FORT GREENE — Mark Charles and Greg Evelkin both noticed the same thing at the same time. Myrtle Avenue in Fort Greene has almost every type of food imaginable but it lacks one thing: a really good burger.
Charles and Evelkin decided to meet that need. Charles opened Mark’s Gourmet Burgers in June, and in mid-July Evelkin will open Burger UrWay. Four blocks apart, the two restaurants might be competing for the same clientele, but the owners are banking on the fact that demand for burgers just may be high enough in Fort Greene to allow for the success of them both.
Charles, 39, originally from Canada, has lived in Fort Greene for over 11 years. His parents owned a French restaurant in Toronto and, at age 12, he started washing dishes and slyly watching the head chef with fascination.
“That’s when my love of cooking really began,” he said. “That chef was tough, but he was a genius at what he did.”
But instead of following in his parents’ footsteps, Charles went off to play college football and later played in the Canadian football League. But because of a shoulder injury he was forced to hang up his cleats. But there was a blessing there, as Charles could now focus on cooking.
He moved to New York and studied at the French Culinary Institute, later becoming head chef at The Speakeasy in Clinton Hill and the lead cook at Le Grand Dakar under "Iron Chef" competitor Pierre Thiam. But his dream, like that of his parents, was to open his own restaurant.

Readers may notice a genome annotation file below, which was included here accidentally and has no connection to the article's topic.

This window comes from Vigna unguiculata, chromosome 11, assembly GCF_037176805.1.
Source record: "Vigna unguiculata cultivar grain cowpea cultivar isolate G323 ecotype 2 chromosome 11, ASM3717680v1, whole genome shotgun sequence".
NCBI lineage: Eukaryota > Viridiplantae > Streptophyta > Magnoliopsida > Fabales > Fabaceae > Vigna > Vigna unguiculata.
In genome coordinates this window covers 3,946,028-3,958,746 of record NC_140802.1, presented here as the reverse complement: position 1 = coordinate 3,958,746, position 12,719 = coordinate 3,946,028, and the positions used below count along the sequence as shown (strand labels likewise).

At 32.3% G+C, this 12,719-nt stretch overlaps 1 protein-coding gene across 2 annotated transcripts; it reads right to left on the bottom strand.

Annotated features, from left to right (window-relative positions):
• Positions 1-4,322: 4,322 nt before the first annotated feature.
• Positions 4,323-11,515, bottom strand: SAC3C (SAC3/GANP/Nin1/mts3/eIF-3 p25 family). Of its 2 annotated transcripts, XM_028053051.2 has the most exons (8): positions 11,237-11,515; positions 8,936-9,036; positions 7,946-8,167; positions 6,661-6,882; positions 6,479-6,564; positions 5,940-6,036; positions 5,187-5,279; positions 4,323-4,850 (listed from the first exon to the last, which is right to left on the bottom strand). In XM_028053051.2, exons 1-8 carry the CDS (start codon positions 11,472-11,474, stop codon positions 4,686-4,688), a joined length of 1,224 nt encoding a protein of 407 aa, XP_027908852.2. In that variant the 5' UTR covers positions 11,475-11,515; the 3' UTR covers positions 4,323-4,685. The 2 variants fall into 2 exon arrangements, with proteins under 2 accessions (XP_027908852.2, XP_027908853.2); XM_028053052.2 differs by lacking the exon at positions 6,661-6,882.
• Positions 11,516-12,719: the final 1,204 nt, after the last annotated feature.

“I started trying a lot burgers at different places,” he said. “None of the meat seemed to have a lot of flavor.”
Charles said he decided to create the best burger Myrtle Avenue has ever seen. He gets up early every morning, buys fresh grass-fed beef and grinds it himself. He then adds secret seasonings to give it a unique flavor.
Mark’s Gourmet Burgers has a few French influences, a nod to Charles’ history. The burgers are served with brioche buns. Poutine, the French-Canadian specialty that combines cheese curds and gravy on top of a pile of fries is a menu option.
Charles said he is exited and humbled to own his first place. His storefront, on the corner of Myrtle and Waverly Avenues, puts him on the border of Fort Greene and Clinton Hill.
Is he worried about Burger UrWay’s opening?
“Not really,” he said. “We each bring something different to the table.”
He then added that what really matters is making people happy through food.
Burger UrWay franchisee Evelkin, will be opening his doors on the corner of Myrtle Avenue and Adelphi Street in the next two weeks. Like Charles, this is Evelkin’s first business. But at age 27, after eight years of working as an elevator technician, he has less experience in the business.
“But I know burgers,” he said. “I guarantee people will love the food.”
Growing up in Sheepshead Bay, Evelkin loved to eat hamburgers and considers himself somewhat of an expert. So when the Burger UrWay Chain opened in Brooklyn, he went to have a try. He loved the taste and liked that he could put his own stamp on the business.
In April of 2010, when Hardees Chinese Food Restaurant caught fire, forcing it to pack up and move across the street, the future storefront for Burger UrWay was born.
Evelkin had his eye on the site and when renovations were done, he jumped at the chance to rent the space. He has made it his own with dark walnut wood and exposed brick walls, and he is going for a homey feel that will soon include large communal dining table.
Evelkin said he is not competing with Mark’s Gourmet Burgers. He added that deep down he thinks everyone’s favorite food is the hamburger, so there can never be too many great burger joints. He explained that his menu will also feature several different types of fish, as well as chicken wings.
“The fact is people love burgers, he said. “There is enough of a market for both of us to succeed.”